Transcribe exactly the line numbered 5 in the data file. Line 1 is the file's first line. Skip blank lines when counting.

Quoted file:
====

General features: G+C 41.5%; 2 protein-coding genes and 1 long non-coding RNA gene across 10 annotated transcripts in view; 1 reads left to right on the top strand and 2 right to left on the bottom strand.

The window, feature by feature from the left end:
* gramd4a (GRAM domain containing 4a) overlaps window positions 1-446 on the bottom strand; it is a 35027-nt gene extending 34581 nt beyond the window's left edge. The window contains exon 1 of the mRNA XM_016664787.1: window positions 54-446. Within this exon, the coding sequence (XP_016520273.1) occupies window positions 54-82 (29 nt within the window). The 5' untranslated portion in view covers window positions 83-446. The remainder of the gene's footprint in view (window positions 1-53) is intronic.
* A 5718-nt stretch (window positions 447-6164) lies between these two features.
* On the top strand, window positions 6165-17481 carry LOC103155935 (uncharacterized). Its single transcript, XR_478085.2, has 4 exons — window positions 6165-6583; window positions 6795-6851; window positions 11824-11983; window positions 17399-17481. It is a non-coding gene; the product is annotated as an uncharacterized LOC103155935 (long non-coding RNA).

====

* On the top strand, window positions 6165-17481 carry LOC103155935 (uncharacterized). Its single transcript, XR_478085.2, has 4 exons — window positions 6165-6583; window positions 6795-6851; window positions 11824-11983; window positions 17399-17481. It is a non-coding gene; the product is annotated as an uncharacterized LOC103155935 (long non-coding RNA).